Forties

In this decade, the likelihood of becoming overweight or obese sharply rises, and with it comes health risks, mostly notably type 2 diabetes. The Obesity Society reports that almost 90 percent of people with type 2 diabetes are overweight. Weight gain is largely preventable by following a healthy diet. For those in their 40s, it’s important to avoid foods high in refined sugar like soda, candy and pastries. Instead, eating balanced meals with complex carbohydrates and dietary fiber can help manage blood sugar and weight.

Fifties

According to the Centers for Disease Control and Prevention, heart disease is the leading cause of death among men and women, trumping cancer, stroke and diabetes. Being over the age of 50 increases the risk. Add other factors — African-American ethnicity, a family history of heart disease — and the risk increases even more. While some factors cannot be mitigated, diet and exercise are effective tools for preventing heart disease. The American Heart Association recommends eating fish at least two times per week (or taking a daily supplement) to increase intake of omega-3 fatty acids.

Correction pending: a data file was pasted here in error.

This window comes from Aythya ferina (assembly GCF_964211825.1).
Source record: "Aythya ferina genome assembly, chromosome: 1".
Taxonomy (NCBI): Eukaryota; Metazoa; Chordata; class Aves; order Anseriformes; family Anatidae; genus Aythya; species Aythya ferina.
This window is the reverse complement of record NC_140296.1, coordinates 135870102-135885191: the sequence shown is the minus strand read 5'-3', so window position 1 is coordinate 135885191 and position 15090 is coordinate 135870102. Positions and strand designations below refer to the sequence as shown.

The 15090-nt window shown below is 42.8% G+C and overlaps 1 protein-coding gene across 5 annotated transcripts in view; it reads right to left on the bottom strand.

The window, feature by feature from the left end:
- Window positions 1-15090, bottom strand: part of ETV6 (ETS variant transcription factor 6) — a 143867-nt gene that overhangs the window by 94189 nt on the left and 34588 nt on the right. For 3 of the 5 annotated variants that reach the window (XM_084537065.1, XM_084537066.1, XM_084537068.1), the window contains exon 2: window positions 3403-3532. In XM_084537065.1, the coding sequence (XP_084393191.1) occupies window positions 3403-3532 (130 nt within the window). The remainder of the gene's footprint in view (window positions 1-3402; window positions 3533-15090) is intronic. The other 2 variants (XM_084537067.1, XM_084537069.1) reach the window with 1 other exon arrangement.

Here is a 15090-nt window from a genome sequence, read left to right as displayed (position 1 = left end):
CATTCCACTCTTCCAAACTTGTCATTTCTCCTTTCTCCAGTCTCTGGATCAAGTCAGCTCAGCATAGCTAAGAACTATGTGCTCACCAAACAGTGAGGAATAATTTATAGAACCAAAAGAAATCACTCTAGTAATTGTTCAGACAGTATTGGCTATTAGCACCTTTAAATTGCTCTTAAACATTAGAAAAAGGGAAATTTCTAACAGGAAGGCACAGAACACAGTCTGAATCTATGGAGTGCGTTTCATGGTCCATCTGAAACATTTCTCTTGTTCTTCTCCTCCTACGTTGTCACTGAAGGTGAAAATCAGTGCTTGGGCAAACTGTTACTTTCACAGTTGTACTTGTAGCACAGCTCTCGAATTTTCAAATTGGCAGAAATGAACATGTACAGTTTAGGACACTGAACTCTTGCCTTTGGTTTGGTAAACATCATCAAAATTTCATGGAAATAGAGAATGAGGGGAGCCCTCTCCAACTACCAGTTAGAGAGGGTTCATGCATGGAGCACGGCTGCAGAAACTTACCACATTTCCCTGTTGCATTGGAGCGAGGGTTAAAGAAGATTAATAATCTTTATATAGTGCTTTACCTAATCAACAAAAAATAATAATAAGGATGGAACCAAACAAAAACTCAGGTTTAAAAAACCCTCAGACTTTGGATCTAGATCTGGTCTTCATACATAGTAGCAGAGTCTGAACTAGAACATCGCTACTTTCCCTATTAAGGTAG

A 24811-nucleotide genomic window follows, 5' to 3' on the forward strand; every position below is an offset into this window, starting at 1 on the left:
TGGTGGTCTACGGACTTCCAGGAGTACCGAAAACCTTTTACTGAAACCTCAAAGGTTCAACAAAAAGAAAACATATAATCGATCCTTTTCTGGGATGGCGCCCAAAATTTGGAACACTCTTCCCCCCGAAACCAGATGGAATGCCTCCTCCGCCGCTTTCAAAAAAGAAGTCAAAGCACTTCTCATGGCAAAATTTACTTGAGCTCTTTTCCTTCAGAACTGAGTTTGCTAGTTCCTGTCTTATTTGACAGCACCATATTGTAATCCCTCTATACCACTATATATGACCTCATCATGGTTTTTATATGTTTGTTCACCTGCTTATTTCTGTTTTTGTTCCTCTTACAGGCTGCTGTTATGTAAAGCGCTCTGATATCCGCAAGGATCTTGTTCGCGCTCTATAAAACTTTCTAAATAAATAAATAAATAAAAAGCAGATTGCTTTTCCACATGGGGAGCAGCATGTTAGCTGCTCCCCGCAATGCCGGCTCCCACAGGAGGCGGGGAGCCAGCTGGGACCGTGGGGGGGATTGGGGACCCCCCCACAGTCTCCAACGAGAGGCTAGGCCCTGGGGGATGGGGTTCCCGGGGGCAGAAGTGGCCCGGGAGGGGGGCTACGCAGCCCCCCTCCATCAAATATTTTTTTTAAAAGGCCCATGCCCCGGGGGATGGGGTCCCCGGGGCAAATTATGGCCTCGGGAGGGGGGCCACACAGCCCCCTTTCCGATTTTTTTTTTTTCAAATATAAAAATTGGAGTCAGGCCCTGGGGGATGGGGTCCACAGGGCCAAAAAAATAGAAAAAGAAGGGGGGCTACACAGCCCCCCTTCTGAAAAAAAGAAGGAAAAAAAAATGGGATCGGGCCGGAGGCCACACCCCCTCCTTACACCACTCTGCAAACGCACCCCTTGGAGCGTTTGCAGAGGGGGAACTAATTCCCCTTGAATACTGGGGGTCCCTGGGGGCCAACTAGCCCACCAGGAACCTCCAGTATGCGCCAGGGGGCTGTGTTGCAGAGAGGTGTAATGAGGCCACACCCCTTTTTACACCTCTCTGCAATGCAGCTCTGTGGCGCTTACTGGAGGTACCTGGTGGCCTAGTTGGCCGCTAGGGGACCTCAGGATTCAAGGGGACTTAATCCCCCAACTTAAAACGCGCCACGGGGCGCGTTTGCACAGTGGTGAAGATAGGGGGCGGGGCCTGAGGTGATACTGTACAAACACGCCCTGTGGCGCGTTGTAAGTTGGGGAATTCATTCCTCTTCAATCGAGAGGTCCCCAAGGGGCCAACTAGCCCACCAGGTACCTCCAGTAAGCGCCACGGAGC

Sixties and older

The greatest known risk factor for Alzheimer’s is age, and most individuals with Alzheimer’s are 65 or older. The likelihood of developing the disease doubles every five years after age 65. While there is no cure, research has focused on delaying, slowing and preventing symptoms, and nutritional interventions show promise. A recent study in the Journal of the American Medical Association suggests 2,000 IU of vitamin E as part of a comprehensive care plan that helps slow dementia. More research is needed, but there’s no denying the benefit of a healthy diet and lifestyle to support brain health.

No matter the decade of life, the goal should always be to invest wisely with nutrition.

5 Foods To Fight PMS